In the 24 years since the SEC divided into divisions in 1992, just six programs have won an SEC Championship Game.
Florida, Alabama and LSU have combined to win 17 of the 24, while Auburn (3), Georgia (2) and Tennessee (2) have earned victories as well.
Arkansas, Missouri, Mississippi State and South Carolina are a combined 0-7 in the game, while four other current member institutions have yet to make an appearance in the game.
Which of the eight teams still waiting on their first SEC championship game victory will have the shortest wait? We put that question in front of a pannel of our experts.
WHICH SEC TEAM WILL BE THE FIRST TO BREAK ITS FOOTBALL TITLE GAME DROUGHT?
Connor Smolensky (@ConnorSmo): Ole Miss
Hugh Freeze has shown he is capable of singing some big-time prospects. The NCAA violations could hinder his ability to continue doing so depending on the ruling, but the Rebels possess the nation’s No. 1 pro-style quarterback from last season in Shea Patterson. Expectations are high for Patterson, and Gil Brandt recently predicted that teams will be trading up in the draft to choose him once he’s eligible.
Given the fact that Kelly is returning, Patterson may redshirt this season, giving him the opportunity to learn the system for a year before taking the reins himself. If Patterson is all he’s cracked up to be, Ole Miss could have their first SEC Championship in the next four years.
Corey Masisak (@cmasisak22): Texas A&M
It might not be with Kevin Sumlin in charge. The Aggies are uniquely positioned in the SEC’s new footprint. If Texas continues to struggle and Baylor becomes a non-entity, the Aggies could collect even more of Texas’ top talent in the next 3 to 5 years.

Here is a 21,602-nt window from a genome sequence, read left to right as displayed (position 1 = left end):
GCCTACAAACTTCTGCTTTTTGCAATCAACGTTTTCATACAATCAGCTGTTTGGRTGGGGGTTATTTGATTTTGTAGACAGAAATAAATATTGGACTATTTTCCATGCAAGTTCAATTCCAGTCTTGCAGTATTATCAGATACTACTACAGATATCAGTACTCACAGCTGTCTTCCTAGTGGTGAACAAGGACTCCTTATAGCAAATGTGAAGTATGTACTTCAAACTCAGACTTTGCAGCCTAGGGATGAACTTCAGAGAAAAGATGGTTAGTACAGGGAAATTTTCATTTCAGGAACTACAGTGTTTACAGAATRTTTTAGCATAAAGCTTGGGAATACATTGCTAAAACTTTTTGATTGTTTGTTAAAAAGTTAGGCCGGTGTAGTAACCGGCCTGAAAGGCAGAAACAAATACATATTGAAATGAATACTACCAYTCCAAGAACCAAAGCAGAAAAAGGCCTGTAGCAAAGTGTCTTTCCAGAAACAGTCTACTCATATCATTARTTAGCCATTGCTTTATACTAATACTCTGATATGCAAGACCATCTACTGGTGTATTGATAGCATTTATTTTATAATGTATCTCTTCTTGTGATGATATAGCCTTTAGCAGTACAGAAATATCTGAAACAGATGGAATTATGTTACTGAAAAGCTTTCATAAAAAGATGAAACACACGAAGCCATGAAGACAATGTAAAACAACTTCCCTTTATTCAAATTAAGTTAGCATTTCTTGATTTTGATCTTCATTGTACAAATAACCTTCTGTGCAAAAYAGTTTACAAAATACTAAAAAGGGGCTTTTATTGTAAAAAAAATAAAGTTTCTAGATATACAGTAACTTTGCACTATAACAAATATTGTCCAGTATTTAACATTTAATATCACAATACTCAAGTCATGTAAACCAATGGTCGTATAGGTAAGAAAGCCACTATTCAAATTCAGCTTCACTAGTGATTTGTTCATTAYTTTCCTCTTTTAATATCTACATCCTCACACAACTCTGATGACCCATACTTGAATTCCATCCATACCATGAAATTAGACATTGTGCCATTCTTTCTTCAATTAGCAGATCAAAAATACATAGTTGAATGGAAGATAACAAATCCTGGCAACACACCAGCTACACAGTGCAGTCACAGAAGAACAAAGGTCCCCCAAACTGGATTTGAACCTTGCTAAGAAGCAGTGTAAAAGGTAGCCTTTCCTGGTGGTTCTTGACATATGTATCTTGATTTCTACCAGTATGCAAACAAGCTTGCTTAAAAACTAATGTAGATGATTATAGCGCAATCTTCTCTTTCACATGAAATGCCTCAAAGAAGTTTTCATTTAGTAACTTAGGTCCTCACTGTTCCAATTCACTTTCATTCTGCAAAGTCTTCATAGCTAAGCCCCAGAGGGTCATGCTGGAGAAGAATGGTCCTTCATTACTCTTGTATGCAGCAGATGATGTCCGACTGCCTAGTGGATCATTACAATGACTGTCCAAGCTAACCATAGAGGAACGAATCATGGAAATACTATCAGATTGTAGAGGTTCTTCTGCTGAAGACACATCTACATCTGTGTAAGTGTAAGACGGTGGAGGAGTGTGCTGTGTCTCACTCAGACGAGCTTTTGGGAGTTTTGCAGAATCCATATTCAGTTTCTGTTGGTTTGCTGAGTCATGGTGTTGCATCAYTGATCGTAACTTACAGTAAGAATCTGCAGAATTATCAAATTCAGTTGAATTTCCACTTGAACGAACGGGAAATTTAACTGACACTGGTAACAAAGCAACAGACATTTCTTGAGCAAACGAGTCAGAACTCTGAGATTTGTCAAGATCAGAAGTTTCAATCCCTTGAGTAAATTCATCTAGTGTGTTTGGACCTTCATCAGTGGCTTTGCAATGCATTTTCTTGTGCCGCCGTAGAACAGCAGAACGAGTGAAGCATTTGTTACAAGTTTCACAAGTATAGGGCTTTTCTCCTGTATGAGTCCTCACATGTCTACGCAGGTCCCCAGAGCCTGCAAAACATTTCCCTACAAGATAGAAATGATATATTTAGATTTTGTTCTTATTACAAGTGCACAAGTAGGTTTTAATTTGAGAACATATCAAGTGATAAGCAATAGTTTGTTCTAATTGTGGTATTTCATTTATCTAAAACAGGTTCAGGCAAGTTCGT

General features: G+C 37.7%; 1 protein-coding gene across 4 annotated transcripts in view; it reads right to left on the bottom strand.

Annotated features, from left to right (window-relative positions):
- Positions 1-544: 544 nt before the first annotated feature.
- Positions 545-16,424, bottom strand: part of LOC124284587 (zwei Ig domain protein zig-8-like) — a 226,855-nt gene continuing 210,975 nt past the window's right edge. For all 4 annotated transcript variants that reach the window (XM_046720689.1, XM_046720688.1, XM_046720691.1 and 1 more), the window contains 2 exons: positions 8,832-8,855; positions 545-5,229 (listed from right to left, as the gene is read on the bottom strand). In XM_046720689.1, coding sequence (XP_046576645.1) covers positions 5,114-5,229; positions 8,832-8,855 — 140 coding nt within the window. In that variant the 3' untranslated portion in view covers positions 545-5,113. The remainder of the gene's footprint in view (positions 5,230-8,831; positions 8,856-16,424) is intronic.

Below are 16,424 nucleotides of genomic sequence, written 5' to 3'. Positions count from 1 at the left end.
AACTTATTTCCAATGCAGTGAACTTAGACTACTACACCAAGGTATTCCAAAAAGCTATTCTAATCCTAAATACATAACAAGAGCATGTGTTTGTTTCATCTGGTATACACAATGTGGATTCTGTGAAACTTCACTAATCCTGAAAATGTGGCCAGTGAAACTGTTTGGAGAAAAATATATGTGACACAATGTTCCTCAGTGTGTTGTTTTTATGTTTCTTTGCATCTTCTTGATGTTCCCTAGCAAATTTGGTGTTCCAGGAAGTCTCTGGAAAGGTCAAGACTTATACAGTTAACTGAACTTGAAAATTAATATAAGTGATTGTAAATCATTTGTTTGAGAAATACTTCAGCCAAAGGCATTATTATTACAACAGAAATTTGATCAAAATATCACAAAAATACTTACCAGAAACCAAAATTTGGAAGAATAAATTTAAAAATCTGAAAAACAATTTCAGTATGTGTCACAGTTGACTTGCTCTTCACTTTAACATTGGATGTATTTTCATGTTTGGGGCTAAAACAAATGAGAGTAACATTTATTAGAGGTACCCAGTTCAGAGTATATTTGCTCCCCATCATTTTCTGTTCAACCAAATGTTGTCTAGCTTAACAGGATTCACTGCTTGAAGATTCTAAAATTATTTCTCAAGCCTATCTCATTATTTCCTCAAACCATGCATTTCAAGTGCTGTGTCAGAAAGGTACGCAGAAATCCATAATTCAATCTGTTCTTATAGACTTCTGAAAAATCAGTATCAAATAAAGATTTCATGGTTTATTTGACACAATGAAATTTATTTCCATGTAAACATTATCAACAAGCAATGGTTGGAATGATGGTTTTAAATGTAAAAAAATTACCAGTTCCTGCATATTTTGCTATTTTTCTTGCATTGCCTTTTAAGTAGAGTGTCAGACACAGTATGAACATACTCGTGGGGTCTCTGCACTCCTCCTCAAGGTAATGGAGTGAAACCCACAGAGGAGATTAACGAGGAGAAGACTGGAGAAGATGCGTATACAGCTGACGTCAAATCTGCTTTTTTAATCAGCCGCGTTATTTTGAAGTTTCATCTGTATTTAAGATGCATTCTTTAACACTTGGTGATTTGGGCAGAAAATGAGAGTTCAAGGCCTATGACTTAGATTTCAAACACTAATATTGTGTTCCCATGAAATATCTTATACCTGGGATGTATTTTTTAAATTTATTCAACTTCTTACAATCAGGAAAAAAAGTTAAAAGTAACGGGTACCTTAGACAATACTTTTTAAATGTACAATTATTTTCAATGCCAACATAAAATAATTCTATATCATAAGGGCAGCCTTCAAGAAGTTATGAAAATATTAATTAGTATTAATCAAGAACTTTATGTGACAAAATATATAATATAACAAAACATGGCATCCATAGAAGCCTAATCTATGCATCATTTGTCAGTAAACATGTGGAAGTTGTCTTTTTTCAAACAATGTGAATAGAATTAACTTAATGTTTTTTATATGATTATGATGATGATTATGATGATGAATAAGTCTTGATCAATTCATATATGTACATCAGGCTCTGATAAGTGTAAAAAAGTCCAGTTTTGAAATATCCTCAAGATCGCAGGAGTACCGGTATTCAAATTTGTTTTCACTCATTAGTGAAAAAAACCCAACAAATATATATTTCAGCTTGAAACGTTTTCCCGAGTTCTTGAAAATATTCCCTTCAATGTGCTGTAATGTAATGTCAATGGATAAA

Sumlin has been able to recruit top talent, but struggled to keep some of it. He, or the next coach, could put together a team capable of winning the SEC, even if it takes a down year from Alabama and LSU to make it happen. The 2016 team isn’t a bad long-shot bet, considering the potential of Trevor Knight at quarterback and a defense than continues to improve with John Chavis pulling the strings.
Alec Shirkey (@AShirkey): Texas A&M
If Ole Miss did not find itself in so much hot water with the NCAA, Hugh Freeze and the Rebels would be the easy pick to capture an SEC title in the near future. But a likely postseason ban would stunt the momentum of this blossoming program and leave the door open for Texas A&M to temporarily supplant the powerhouses at Alabama and LSU.
The Aggies are nestled squarely in one of the country’s high school talent hot beds and perhaps the only school on this list that can recruit toe-to-toe with Ole Miss. Second-year coordinator John Chavis has everything it takes to turn this defense into an NFL prospect factory. All this team needs is a serviceable quarterback to replace grad transfer Trevor Knight. Coach Kevin Sumlin’s high-octane offense and the plethora of elite in-state receiver recruits should take care of the rest.
Nick Cole (@nickcolesports): Arkansas
Give me the Razorbacks in this debate. Since joining the conference in 1992, Arkansas has either shared or won the outright SEC West division title four times. So while that championship trophy may have successfully eluded Fayetteville thus far, of the teams that remain without a conference championship, Arkansas is the program that has come closest to tasting victory. In other words, the Razorbacks have proven capable of competing at the league’s highest level.
Though Arkansas has finished better than third in the division just once since Houston Nutt’s team lost to the eventual national champion Florida Gators in 2006, Bret Bielema appears to have this program again on an upward plane. Situated as the only Power 5 school in its state, Arkansas has the chance to recruit the foundation of a team capable of producing an SEC title. Bielema’s physical approach is counter to the direction many teams have taken in recent years, and it’s possible he could assemble a team that simply muscles its way to a win in Atlanta.